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Aaron Ciechanover, MD, DSc

Aaron Ciechanover, MD, DSc

Grant Status

Technion, Israel Institute of Technology

Grant Type
Research Professorship Grant

Project Title
Unraveling the Tumor-Suppressing Mechanisms Involved in Ubiquitin-Mediated Activation of NF-kappaB

Tumor Types

Research Topics
Inflammation and Cancer, Oncogenesis, Ubiquitin System

Named Grant

The Mark z”l & Zita z”l Bernstein Research Professorship Grant

About the Investigator:

Born in Haifa, Israel, Prof. Ciechanover received his MD degree from the Hebrew University of Jerusalem, then completed his national service as a military physician, before continuing his studies to obtain a doctorate in biological sciences (DSc) from the Faculty of Medicine at the Technion. There, as a graduate student with Prof. Avram Hershko, they discovered that attachment of ubiquitin to a target protein signals it for degradation. As a post-doctoral fellow at MIT, he continued his studies on the ubiquitin system and made additional important discoveries. He is currently a Distinguished Research Professor in the Faculty of Medicine at the Technion. Among the numerous honors that Ciechanover has received are the 2000 Albert Lasker Prize for Basic Medical Research, the 2002 EMET Prize in Life Sciences, the 2003 Israel Prize in Biology, and the 2004 Nobel Prize in Chemistry (shared with Profs. Hershko and Rose). Over the years, it has become clear that the ubiquitin system plays major roles in numerous cellular processes, and abnormalities in the system underlie the causes of many diseases, such as cancers and neurodegenerative disorders. Consequently, the ubiquitin system has become an important platform for drug development.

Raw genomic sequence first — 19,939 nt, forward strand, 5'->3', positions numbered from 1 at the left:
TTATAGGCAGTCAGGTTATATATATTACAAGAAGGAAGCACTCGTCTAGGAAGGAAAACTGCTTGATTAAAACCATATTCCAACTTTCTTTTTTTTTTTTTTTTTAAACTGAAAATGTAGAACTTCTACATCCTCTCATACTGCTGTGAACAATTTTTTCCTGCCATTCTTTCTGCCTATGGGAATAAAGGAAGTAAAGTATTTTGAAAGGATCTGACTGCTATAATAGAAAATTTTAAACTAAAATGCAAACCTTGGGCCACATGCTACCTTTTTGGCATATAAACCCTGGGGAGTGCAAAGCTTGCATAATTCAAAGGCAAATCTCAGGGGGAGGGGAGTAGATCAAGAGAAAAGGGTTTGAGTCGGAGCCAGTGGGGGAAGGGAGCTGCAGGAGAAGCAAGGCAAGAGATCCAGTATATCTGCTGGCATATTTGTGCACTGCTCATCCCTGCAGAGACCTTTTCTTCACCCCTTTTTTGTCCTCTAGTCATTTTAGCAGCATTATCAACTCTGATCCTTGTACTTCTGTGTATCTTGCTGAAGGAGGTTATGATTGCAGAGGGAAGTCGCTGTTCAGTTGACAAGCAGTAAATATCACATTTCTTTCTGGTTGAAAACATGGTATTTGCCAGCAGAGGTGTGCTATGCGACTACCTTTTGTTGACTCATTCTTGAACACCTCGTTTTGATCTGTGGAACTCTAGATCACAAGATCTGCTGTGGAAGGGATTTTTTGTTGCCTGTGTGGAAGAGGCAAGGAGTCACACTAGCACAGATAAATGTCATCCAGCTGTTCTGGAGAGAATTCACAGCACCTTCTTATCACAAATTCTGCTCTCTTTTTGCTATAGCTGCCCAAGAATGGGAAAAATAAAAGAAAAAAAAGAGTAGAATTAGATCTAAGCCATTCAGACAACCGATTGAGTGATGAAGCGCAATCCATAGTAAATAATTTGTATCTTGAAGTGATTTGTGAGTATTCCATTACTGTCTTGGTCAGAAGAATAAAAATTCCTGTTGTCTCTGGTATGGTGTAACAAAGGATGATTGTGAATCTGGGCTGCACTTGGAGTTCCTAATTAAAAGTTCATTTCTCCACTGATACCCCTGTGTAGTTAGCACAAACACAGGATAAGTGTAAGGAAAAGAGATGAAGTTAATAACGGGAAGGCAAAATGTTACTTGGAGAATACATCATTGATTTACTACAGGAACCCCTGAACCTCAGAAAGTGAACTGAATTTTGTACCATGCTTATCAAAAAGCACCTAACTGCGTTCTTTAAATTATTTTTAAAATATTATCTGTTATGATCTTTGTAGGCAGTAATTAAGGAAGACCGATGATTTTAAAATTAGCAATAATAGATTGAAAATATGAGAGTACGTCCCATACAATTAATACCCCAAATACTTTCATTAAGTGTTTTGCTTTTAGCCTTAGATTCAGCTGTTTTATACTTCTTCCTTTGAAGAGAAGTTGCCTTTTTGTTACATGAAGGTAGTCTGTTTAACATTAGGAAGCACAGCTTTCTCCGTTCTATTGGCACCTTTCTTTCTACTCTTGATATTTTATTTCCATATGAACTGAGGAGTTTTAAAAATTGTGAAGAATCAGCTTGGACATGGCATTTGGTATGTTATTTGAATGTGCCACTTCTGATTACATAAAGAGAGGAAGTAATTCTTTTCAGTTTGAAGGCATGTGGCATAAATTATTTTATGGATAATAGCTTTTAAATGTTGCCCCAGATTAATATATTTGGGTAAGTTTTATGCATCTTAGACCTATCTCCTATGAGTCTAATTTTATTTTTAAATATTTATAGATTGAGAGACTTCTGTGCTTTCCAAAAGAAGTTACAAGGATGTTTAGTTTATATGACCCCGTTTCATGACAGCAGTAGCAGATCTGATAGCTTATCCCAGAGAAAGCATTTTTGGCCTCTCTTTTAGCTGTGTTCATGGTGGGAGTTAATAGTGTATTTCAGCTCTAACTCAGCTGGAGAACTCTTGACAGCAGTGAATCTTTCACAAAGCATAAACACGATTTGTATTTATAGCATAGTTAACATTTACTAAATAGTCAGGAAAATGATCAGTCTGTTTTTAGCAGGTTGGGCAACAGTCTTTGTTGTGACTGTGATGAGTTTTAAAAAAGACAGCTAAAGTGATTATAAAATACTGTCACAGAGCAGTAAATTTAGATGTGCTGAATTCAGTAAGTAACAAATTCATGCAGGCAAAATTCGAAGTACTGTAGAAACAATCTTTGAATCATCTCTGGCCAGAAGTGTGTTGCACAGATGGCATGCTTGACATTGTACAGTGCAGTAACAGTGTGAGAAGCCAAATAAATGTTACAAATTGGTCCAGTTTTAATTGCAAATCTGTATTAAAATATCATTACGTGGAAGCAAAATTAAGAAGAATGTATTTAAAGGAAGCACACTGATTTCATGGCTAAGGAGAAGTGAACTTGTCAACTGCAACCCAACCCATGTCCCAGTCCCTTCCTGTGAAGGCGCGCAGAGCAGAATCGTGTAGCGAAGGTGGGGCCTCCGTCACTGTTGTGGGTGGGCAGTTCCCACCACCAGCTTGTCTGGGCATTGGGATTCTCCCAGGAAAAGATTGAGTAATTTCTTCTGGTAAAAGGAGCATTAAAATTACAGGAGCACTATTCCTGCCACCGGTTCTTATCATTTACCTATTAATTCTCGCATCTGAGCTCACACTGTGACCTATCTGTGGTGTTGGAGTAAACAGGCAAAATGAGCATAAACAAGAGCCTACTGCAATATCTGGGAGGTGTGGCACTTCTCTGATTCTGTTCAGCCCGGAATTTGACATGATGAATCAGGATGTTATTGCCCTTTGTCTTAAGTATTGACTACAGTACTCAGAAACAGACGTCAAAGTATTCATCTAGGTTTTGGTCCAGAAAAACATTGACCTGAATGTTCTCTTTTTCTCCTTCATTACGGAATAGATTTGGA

About the Research:

In molecular biology and genetics, transcriptional regulation is the means by which a cell regulates the conversion of DNA to RNA (transcription), thereby orchestrating genetic activity. The NF-kappaB protein is a key transcriptional regulator involved in inflammation, cell proliferation, survival, and malignant transformation. It is involved in many tumor types and plays important roles in both initiating the malignant process and in promoting tumor growth once they are formed. It acts both directly and indirectly via transcriptional activation of survival genes in the tumor cells, and inflammation-promoting genes in the tumor microenvironment.

Several key steps in the activation of NF-kappaB are mediated by the ubiquitin-proteasome system that was discovered by Prof. Ciechanover and his colleagues. Based on this discovery, several successful drugs have already been developed by pharmaceutical companies, mostly against multiple myeloma, and many more are in the pipeline. The goal of his current research project is to unravel the mechanisms by which NF-kappaB — the Mr. Hyde of inflammation and carcinogenesis — becomes Dr. Jekyll — a strong tumor suppressor. By employing a combined approach of molecular and cellular biological techniques, as well as genetically-manipulated animals, along with the examination of human tumor tissues, Prof. Ciechanover aims to shed light on this mechanism of tumor suppression, with the hope that it will be possible to harness it in the future for the development of novel therapeutics.


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